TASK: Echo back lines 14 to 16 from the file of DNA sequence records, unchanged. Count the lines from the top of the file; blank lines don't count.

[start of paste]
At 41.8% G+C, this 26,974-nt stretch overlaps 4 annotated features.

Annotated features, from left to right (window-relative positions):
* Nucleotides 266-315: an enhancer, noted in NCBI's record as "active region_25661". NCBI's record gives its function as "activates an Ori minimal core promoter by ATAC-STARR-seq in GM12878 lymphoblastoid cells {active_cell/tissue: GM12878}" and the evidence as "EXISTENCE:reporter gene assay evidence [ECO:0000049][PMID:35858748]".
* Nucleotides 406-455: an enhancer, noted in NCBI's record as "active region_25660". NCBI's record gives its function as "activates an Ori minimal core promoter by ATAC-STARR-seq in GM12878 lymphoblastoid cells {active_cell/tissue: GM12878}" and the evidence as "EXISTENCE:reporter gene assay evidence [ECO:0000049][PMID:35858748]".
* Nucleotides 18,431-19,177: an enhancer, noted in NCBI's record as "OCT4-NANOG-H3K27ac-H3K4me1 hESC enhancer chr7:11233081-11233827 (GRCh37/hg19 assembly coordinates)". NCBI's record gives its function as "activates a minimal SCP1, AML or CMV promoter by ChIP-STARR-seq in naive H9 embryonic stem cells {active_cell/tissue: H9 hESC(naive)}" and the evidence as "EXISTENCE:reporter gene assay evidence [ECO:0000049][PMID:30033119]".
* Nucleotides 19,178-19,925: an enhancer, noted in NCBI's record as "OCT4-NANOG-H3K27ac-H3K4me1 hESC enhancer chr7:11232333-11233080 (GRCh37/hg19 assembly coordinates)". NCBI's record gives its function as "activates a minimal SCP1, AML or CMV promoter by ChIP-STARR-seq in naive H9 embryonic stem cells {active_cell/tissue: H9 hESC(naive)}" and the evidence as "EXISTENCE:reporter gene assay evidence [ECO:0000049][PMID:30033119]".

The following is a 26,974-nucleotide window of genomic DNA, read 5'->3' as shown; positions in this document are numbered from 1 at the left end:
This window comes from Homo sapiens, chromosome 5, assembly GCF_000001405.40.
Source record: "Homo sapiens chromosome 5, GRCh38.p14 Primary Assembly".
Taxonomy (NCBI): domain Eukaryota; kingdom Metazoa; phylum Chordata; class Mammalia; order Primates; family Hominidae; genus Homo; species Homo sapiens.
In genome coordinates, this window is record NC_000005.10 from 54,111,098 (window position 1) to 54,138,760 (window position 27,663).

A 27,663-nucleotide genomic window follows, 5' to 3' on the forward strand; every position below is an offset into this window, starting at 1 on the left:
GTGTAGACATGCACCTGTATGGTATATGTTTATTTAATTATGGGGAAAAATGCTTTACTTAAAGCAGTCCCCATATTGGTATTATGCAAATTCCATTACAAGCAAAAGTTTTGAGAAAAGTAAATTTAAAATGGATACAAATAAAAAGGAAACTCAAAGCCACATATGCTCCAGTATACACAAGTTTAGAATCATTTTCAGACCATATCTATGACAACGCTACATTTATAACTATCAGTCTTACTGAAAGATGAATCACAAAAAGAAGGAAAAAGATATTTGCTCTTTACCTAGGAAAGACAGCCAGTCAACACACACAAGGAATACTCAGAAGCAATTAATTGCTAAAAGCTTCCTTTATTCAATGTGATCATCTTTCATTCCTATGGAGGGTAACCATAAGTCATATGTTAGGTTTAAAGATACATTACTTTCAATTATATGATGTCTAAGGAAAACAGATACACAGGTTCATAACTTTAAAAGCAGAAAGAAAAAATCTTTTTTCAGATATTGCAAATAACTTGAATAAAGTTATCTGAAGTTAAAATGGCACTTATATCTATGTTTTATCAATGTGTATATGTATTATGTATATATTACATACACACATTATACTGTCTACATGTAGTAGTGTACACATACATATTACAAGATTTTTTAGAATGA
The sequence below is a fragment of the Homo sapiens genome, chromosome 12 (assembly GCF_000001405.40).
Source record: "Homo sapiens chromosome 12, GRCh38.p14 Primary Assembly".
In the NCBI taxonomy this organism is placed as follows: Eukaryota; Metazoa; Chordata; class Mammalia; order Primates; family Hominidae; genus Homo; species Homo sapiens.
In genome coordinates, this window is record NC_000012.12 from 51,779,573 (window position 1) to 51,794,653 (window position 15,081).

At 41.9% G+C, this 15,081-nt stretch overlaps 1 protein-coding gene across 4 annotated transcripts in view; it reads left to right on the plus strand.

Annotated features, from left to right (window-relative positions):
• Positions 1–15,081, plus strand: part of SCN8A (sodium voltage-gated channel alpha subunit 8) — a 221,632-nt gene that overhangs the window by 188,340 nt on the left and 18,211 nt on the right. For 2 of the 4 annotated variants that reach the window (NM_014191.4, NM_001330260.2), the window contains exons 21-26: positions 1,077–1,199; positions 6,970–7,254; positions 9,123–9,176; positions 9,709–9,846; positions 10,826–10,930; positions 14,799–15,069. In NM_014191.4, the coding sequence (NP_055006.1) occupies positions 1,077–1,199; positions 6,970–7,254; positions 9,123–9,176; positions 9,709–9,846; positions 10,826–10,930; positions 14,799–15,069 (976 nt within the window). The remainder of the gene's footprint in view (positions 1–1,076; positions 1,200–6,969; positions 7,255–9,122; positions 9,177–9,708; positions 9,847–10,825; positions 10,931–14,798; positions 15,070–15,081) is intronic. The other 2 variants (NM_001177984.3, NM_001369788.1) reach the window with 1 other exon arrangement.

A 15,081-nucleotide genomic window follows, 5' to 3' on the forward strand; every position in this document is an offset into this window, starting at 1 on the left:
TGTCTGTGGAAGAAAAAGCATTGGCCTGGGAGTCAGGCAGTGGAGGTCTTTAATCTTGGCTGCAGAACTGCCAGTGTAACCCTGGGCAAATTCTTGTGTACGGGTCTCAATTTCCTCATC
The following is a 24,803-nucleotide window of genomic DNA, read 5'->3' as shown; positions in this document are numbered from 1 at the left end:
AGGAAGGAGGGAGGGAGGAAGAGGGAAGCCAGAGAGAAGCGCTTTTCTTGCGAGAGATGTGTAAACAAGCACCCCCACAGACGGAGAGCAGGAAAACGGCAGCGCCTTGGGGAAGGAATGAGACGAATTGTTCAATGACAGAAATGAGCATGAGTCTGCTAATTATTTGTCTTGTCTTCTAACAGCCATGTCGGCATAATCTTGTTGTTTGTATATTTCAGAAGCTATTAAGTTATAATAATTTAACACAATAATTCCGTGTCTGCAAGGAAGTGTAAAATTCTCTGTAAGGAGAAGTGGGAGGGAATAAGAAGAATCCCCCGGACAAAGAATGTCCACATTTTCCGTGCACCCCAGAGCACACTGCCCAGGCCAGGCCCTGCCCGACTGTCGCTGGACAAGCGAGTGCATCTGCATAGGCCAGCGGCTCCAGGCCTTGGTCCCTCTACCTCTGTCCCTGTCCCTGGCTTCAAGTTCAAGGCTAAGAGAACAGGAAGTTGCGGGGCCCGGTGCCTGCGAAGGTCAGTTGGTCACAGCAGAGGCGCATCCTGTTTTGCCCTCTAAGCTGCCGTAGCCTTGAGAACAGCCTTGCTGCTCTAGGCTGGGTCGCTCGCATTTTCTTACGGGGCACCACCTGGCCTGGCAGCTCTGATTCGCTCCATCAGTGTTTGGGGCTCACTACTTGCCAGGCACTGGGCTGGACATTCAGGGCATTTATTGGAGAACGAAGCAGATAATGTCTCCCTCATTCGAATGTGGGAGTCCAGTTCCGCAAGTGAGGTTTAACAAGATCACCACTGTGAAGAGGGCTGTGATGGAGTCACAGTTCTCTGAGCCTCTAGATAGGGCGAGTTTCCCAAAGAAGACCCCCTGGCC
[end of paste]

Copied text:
The sequence below is a fragment of the Homo sapiens genome, chromosome 12 (assembly GCF_000001405.40).
Source record: "Homo sapiens chromosome 12, GRCh38.p14 Primary Assembly".
In the NCBI taxonomy this organism is placed as follows: Eukaryota; Metazoa; Chordata; class Mammalia; order Primates; family Hominidae; genus Homo; species Homo sapiens.